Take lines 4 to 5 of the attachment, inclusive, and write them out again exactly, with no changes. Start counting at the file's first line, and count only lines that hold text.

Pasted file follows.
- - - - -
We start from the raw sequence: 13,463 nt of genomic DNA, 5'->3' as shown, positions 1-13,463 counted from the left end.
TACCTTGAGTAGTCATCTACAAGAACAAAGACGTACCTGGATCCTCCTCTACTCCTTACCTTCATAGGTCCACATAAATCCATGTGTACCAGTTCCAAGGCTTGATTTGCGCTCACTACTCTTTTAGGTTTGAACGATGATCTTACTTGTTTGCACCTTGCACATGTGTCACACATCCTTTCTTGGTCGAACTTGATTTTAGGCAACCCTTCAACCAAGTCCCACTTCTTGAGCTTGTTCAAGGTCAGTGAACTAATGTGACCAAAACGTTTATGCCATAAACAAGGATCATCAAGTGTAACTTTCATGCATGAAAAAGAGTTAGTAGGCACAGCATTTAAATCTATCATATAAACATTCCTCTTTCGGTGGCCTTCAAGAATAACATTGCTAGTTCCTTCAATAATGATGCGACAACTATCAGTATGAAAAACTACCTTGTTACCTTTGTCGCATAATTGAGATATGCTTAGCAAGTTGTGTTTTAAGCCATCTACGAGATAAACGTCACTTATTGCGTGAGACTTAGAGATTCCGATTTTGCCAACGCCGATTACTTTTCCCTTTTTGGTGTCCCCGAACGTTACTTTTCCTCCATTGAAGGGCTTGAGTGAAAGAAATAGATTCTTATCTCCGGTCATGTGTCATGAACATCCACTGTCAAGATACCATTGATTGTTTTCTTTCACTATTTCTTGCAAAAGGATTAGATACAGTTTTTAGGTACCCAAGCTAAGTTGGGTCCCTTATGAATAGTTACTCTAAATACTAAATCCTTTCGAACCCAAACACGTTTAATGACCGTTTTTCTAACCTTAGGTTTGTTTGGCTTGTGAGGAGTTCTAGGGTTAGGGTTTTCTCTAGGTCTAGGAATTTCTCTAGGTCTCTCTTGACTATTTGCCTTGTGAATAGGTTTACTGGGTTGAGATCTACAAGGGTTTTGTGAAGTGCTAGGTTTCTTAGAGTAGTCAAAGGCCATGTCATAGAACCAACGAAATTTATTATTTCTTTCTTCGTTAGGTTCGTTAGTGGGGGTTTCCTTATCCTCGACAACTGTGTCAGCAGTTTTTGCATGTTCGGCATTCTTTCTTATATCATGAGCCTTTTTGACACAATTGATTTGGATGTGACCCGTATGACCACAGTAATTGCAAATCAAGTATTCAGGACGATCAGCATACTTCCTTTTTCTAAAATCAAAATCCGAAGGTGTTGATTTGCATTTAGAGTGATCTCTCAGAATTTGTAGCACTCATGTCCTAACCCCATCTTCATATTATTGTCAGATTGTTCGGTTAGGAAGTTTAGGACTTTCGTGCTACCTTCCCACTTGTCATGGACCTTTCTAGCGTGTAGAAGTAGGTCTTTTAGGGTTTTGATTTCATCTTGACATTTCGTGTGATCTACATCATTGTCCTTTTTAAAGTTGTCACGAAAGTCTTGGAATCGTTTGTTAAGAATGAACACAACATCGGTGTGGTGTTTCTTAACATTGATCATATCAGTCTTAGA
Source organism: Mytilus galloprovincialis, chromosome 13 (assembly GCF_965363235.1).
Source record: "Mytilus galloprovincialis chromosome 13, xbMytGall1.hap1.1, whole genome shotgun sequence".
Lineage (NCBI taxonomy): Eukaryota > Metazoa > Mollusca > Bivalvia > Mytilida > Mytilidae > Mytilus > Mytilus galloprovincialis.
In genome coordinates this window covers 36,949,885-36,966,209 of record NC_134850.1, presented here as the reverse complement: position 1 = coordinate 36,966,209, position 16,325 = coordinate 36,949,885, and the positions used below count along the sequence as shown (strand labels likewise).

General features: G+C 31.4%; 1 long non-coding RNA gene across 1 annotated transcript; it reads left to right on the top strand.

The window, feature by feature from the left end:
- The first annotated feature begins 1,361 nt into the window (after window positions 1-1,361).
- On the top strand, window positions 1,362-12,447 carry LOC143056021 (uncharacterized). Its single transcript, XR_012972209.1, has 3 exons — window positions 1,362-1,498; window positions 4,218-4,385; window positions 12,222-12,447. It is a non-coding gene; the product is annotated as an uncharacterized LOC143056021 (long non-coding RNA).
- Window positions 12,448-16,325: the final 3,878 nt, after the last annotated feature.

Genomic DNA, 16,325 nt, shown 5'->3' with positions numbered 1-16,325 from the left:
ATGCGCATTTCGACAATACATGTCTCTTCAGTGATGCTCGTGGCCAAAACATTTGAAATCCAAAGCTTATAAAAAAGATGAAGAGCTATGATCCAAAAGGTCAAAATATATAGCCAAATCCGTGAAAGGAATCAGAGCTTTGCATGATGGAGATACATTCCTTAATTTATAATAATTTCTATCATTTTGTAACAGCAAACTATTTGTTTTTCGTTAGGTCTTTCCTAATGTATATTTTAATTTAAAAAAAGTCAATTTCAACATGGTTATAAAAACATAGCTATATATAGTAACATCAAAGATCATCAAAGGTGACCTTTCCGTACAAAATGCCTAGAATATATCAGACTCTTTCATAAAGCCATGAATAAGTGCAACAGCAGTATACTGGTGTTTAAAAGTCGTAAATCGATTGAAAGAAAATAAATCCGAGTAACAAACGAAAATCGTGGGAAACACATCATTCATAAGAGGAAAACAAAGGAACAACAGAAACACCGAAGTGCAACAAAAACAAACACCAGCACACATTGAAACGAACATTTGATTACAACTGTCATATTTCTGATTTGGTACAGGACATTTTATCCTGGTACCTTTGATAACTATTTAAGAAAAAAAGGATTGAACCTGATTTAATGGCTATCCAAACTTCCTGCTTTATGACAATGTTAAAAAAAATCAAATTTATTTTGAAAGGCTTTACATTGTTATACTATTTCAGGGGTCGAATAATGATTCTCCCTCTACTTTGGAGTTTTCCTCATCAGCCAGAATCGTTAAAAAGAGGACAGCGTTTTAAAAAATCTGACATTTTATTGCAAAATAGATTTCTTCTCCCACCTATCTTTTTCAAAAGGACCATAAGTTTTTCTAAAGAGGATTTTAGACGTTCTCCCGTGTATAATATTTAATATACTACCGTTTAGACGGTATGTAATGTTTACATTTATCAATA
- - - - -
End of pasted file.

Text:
Source record: "Mytilus galloprovincialis chromosome 13, xbMytGall1.hap1.1, whole genome shotgun sequence".
Lineage (NCBI taxonomy): Eukaryota > Metazoa > Mollusca > Bivalvia > Mytilida > Mytilidae > Mytilus > Mytilus galloprovincialis.